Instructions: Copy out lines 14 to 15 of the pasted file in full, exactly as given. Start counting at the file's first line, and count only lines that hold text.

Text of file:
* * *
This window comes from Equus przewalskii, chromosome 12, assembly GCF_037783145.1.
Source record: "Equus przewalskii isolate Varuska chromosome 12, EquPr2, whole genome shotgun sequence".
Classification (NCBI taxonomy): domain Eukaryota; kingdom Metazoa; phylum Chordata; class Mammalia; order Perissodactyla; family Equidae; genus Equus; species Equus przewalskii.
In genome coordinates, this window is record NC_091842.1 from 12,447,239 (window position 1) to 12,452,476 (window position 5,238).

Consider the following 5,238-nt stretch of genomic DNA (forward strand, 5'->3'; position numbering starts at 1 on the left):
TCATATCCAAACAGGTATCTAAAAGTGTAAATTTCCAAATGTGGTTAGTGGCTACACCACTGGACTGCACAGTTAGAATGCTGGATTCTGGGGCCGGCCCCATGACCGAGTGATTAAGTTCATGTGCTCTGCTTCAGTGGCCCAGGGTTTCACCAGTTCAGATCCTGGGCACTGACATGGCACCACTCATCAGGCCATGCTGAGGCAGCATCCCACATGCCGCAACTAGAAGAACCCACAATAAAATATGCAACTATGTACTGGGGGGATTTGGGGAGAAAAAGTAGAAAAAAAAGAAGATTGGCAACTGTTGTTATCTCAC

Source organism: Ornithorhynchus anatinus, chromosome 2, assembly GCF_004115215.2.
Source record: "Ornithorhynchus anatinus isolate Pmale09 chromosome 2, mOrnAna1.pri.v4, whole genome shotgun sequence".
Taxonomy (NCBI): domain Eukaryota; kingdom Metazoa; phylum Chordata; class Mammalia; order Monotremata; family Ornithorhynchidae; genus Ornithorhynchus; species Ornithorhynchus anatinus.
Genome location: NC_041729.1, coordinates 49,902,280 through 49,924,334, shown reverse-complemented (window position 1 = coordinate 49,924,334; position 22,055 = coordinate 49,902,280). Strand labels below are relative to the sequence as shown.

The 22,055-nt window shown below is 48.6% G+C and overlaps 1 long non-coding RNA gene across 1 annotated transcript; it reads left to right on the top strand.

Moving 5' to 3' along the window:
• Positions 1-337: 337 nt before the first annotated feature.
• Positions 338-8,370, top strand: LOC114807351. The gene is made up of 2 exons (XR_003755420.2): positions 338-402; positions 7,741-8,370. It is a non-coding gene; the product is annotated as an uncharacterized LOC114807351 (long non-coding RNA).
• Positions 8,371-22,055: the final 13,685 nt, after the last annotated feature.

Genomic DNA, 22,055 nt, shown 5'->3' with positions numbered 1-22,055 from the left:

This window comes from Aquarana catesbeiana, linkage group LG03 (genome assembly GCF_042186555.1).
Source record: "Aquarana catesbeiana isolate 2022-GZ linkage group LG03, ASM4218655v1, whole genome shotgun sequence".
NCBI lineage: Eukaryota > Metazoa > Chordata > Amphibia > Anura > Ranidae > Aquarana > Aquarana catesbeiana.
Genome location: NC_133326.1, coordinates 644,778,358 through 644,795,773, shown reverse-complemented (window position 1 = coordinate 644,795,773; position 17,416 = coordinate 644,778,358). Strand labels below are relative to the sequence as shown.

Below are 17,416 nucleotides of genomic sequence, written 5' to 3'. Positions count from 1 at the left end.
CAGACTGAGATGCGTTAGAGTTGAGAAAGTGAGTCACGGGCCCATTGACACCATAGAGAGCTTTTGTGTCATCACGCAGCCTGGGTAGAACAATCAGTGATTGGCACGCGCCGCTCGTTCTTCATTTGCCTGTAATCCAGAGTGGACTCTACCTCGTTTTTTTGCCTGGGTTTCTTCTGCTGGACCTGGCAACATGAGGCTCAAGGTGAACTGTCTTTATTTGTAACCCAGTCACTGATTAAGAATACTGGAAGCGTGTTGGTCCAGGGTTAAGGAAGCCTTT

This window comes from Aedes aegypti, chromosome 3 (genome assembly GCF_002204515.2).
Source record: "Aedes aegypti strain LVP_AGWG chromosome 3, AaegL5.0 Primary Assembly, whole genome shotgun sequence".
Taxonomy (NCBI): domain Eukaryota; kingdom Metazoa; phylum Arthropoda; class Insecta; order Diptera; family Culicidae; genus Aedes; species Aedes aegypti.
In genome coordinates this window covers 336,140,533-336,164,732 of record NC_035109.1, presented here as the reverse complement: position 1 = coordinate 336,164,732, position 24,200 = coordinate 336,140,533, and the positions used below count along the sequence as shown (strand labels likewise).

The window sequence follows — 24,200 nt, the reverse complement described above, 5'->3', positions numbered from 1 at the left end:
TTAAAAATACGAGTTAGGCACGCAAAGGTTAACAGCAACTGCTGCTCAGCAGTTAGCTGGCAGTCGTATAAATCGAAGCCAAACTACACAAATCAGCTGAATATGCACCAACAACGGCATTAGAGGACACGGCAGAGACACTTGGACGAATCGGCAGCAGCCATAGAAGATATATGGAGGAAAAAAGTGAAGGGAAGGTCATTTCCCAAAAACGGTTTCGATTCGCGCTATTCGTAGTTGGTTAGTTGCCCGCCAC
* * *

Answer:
• Positions 338-8,370, top strand: LOC114807351. The gene is made up of 2 exons (XR_003755420.2): positions 338-402; positions 7,741-8,370. It is a non-coding gene; the product is annotated as an uncharacterized LOC114807351 (long non-coding RNA).
• Positions 8,371-22,055: the final 13,685 nt, after the last annotated feature.